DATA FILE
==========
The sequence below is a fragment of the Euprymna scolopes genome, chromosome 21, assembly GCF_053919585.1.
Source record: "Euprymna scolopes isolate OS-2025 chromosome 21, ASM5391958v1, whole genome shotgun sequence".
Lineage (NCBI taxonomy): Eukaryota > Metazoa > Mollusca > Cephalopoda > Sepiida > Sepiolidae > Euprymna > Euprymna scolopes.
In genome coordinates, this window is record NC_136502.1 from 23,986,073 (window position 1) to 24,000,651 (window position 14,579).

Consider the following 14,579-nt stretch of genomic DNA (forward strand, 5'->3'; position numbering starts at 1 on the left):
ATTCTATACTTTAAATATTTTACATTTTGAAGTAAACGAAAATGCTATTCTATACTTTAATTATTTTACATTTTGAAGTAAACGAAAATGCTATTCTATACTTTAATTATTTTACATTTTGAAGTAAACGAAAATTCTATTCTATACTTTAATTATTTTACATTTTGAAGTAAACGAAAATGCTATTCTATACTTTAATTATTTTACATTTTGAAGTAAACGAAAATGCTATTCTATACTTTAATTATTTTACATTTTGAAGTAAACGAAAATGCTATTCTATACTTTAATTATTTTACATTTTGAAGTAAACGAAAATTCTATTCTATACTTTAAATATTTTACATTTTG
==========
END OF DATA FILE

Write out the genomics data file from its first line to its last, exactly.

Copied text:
The sequence below is a fragment of the Euprymna scolopes genome, chromosome 21, assembly GCF_053919585.1.
Source record: "Euprymna scolopes isolate OS-2025 chromosome 21, ASM5391958v1, whole genome shotgun sequence".
Lineage (NCBI taxonomy): Eukaryota > Metazoa > Mollusca > Cephalopoda > Sepiida > Sepiolidae > Euprymna > Euprymna scolopes.
In genome coordinates, this window is record NC_136502.1 from 23,986,073 (window position 1) to 24,000,651 (window position 14,579).

Consider the following 14,579-nt stretch of genomic DNA (forward strand, 5'->3'; position numbering starts at 1 on the left):
ATTCTATACTTTAAATATTTTACATTTTGAAGTAAACGAAAATGCTATTCTATACTTTAATTATTTTACATTTTGAAGTAAACGAAAATGCTATTCTATACTTTAATTATTTTACATTTTGAAGTAAACGAAAATTCTATTCTATACTTTAATTATTTTACATTTTGAAGTAAACGAAAATGCTATTCTATACTTTAATTATTTTACATTTTGAAGTAAACGAAAATGCTATTCTATACTTTAATTATTTTACATTTTGAAGTAAACGAAAATGCTATTCTATACTTTAATTATTTTACATTTTGAAGTAAACGAAAATTCTATTCTATACTTTAAATATTTTACATTTTG